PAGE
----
Pylyshyn's target article argues that perception is not inferential, but this is true only under a narrow construal of inference. A more general construal is possible, and has been used to provide formal theories of many visual capacities. This approach also makes clear that the evolution of natural constraints need not converge to the “veridical” state of the world.
What differentiates expressions of pain from other facial expressions? Which facial features convey the most information in an expression of pain? To answer such questions we can explore the expertise of human observers using psychophysical experiments. Techniques such as change detection and visual search can advance our understanding of facial expressions of pain and of evolved mechanisms for detecting these expressions.
It is fruitful to think of the representational and the organism-centered approaches as complementary levels of analysis, rather than mutually exclusive alternatives. Claims to the contrary by proponents of the organism-centered approach face what we call the “basketball problem.”.
This book provides practical and research-based chapters that offer greater clarity about the particular kinds of teacher reflection that matter and avoids talking about teacher reflection generically, which implies that all kinds of reflection are of equal value.
This is an excerpt from the contentRecently older people have been the target of filmmakers and marketing campaigns; the concept of the “grey pound” has become a potentially significant attraction encouraging filmmakers to explore issues relating to age and ageing in mainstream films. The recent success of films such as Mamma Mia and The Best Exotic Marigold Hotel have made a significant impact on the box office, and Amour securing the 2013 Palm D’Or at the Cannes Film Festival, proved that (...) an older audience is eager to watch films with mature characters and about issues that are relevant and meaningful to them.Actor Dustin Hoffman chose the play, Quartet by Ronald Harwood, to make his directorial debut. Set in “Beecham House,” a residential home for retired musicians, Hoffman explores brilliantly the diversity of octogenarians. The home is under the threat of closure unless the residents raise a substantial amount of money to keep it open, and their cunning plan to do that is by organizing a charitable evening gala fea. (shrink)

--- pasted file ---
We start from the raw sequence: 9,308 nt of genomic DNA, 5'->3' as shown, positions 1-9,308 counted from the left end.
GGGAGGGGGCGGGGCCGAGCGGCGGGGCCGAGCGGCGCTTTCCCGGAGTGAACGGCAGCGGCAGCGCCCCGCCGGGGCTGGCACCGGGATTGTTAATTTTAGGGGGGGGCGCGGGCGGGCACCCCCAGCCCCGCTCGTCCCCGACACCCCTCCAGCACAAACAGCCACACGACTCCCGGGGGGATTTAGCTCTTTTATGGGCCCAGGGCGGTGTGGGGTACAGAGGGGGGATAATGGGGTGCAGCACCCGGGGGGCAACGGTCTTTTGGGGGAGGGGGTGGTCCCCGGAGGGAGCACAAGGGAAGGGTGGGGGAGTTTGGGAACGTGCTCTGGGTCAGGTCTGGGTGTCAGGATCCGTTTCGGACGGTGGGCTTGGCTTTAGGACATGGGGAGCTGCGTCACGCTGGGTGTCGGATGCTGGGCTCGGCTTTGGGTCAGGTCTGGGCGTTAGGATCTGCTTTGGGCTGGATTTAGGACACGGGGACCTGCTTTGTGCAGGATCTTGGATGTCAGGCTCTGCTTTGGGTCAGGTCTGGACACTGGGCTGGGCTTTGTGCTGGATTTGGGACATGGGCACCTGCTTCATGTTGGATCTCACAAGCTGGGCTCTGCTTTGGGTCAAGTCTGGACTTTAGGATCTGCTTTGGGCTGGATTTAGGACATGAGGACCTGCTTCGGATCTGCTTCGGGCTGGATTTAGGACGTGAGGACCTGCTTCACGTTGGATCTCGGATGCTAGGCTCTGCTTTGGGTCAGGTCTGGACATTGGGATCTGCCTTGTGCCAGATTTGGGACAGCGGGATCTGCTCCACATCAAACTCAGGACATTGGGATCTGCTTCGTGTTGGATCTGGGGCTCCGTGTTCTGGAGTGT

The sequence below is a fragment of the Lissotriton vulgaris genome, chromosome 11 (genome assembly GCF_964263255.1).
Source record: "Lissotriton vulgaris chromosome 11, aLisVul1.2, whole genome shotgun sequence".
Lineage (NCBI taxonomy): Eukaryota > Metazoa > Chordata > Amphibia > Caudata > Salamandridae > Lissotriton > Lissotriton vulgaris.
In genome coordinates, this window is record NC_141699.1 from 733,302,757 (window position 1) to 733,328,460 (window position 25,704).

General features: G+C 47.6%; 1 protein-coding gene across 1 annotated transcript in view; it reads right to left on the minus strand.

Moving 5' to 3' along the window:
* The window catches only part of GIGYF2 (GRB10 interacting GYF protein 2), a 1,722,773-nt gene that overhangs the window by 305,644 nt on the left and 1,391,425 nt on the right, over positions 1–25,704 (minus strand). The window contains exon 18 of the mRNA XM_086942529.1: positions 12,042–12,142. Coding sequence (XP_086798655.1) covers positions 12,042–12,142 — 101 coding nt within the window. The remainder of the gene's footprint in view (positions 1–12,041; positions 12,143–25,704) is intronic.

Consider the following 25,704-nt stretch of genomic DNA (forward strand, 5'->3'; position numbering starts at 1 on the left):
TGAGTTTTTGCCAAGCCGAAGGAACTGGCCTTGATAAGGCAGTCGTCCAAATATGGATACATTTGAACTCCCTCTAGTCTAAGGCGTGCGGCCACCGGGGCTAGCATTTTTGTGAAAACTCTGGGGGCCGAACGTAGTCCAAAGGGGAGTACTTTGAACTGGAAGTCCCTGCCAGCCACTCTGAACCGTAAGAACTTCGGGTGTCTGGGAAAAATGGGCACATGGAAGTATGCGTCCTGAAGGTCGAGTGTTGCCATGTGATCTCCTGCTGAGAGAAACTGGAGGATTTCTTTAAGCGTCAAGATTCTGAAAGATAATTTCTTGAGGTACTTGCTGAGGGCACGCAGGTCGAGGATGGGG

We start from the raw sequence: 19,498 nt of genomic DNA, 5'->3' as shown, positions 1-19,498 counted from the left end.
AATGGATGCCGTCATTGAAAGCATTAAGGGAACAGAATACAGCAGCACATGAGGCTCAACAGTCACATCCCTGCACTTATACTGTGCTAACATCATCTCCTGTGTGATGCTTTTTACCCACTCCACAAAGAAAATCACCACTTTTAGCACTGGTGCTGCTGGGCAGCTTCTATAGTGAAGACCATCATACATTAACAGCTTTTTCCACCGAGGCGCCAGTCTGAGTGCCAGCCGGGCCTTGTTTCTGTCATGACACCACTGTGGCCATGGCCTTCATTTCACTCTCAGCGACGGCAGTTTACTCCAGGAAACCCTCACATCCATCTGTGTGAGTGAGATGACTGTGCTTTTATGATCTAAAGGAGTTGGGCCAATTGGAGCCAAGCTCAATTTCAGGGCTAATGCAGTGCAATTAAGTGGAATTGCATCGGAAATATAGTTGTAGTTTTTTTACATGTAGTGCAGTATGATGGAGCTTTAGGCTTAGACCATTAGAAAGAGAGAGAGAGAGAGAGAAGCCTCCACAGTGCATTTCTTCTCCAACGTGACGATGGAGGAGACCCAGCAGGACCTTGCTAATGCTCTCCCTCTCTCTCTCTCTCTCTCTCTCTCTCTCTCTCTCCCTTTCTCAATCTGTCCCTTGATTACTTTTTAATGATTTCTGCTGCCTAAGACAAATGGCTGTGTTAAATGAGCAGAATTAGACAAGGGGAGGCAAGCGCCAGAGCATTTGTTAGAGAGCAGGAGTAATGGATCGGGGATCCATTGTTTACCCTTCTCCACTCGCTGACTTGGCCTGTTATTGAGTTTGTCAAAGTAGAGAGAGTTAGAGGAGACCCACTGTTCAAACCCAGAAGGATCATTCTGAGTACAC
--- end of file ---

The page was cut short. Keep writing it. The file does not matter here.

A Greek English Lexicon of the New Testament, being Grimm's Wilke's Clavis Novi Testamenti. Translated, Revised and Enlarged by Joseph Henry Thayer, D.D., Bussey Professor of New Testament Criticism and Interpretation in the Divinity School of Harvard University. Edinburgh, T. and T. Clark. 1886. 4to. pp. 726. 36s.Biblico Theological Lexicon to New Testament Greek. by Hermann Cremer, D.D., Professor of Theology in the University of Greifswald. Third English Edition. With Supplement. Translated from the latest German Edition by William Uewick, M.A. (...) Edinburgh, T. and T. Clark. 1886. 4to. pp. 943. 38s. (shrink)
Everybody supports freedom—even authoritarians, though what they call freedom looks suspiciously like bondage. Rousseau begins The Social Contract with a flourish: ‘Man is born free, and everywhere he is in chains.’ He ends up by trying to persuade us that the chains, the restraints of law and organized society, are necessary for true freedom. He wants us to believe that true freedom, the freedom essential for human existence, is not the happy-go-lucky freedom of Liberty Hall, do as you like, but (...) the straight and narrow path of duty, of conformity to law. The universal popularity of the idea of freedom does not mean that everybody is really agreed about it. Plato, Rousseau, Hegel and his followers—they all talk of a true or genuine freedom, but they oppose this to Liberty Hall, to doing as you please. (shrink)